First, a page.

The Territorial City

Under the new party-state leadership of Xi Jinping and Li Keqiang, the Chinese government has embarked on an ambitious project of urbanisation that has attracted global interest (see also Mi Shih, ‘Making Rural China Urban’). This contribution by Carolyn Cartier – a professor of geography and urban studies at the University of Technology, Sydney and an Adjunct Director of the Australian Centre on China in the World (the host of this site) – sheds light on the administrative-territorial logic behind the Chinese approach to urbanisation. The essay features highlights from a forthcoming article. ‘What’s Territorial About China? From geopolitics to the “administrative area economy” ’, to appear in the journal Eurasian Geography and Economics. Professor Cartier co-authored the chapter ‘Symbolic Cities and the “Cake Debate” ‘ with Luigi Tomba for the 2012 China Story Yearbook and has written ‘Constructing the Civilised City: from ideology to urban governance’ for the 2013 China Story Yearbook (forthcoming).—The Editors


The concept of territory refers to land over which the state holds sovereignty and extends governing power. It typically denotes national boundaries and geopolitical relations. In China, the government pursues its economic agenda by changing the internal territory, the space inside the national boundary (guonei 国内 or jingnei 境内). Economic growth in China often depends on territorial mergers between cities and the dynamics of this process have effectively redrawn the domestic political map.

Beneath the spectacular face of the new Chinese city, there are complex territorial issues.

The practices of Western cartography have accustomed us to think of territory as being delineated by fixed boundary lines on national maps. In China, by contrast, sub-national territories are mutable; also, they are not constitutionally guaranteed. The state retains broad powers over territory and territorial change: it can redraw the boundaries of any sub-national territory and can grant, reclassify or remove the territorial status of any area. The central government has the sole right to decide on changes to what is called the system of ‘administrative divisions’ 行政区划 and, when it has made a decision, the Ministry of Civil Affairs announces the change unilaterally without advance notice or public consultation.[1]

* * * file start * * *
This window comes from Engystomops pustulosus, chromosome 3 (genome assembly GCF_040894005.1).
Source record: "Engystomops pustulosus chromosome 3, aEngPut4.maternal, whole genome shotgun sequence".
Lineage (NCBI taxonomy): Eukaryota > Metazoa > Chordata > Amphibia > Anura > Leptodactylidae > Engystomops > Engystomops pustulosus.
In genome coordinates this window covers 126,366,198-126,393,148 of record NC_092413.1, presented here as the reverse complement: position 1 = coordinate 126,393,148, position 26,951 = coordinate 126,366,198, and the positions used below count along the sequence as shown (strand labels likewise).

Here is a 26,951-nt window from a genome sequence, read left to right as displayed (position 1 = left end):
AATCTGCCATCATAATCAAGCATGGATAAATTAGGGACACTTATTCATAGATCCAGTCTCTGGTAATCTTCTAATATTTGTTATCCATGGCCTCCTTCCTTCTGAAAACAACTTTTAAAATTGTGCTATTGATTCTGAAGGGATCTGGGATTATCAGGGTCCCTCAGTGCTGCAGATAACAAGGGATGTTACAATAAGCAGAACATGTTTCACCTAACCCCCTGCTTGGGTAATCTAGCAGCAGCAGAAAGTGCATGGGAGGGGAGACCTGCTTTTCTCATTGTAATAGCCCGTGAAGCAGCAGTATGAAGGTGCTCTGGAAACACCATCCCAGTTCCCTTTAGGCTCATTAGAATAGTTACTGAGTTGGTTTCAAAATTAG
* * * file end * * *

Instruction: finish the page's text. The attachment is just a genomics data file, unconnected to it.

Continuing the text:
In China, every city corresponds to a level in the administrative hierarchy. Where many countries define cities by population size, China defines cities in the first instance by their rank in the system of administrative divisions: provincial-level city or zhixia shi 直辖市; prefectural-level city or diji shi 地级市; and county-level city or xianji shi 县级市. The international literature regularly omits or confuses these distinctions. For instance, zhixia shi (of which there are four: Beijing, Chongqing, Shanghai and Tianjin) is often mistranslated as ‘municipalities’. This English translation does not convey the meaning of zhixia as a city ‘under the direct control or jurisdiction of’ the central government’. In the Chinese administrative system, cities are primarily places to be governed.

Indeed, because Chinese cities are defined according to an administrative hierarchy that prioritises the role of the state in relation to territory, it is not surprising to learn that Hong Kong – mostly described outside China as a world or global city – is not a city. The formal name of Hong Kong – Special Administrative Region or tebie xingzhengqu 特别行政区 – means a regional territory in the administrative system with different governing conditions. Hong Kong region exists at the same level as a province or a provincial-level city. Special territories have measures of autonomy yet are subject to the rules of the national administrative-territorial system. Hence Hong Kong is not a zhixia shi because provincial-level cities are governed directly by the central government. Similarly, unlike free-wheeling global cities developing mega-events, the Beijing Olympics and Shanghai Expo represent national government decisions and priorities.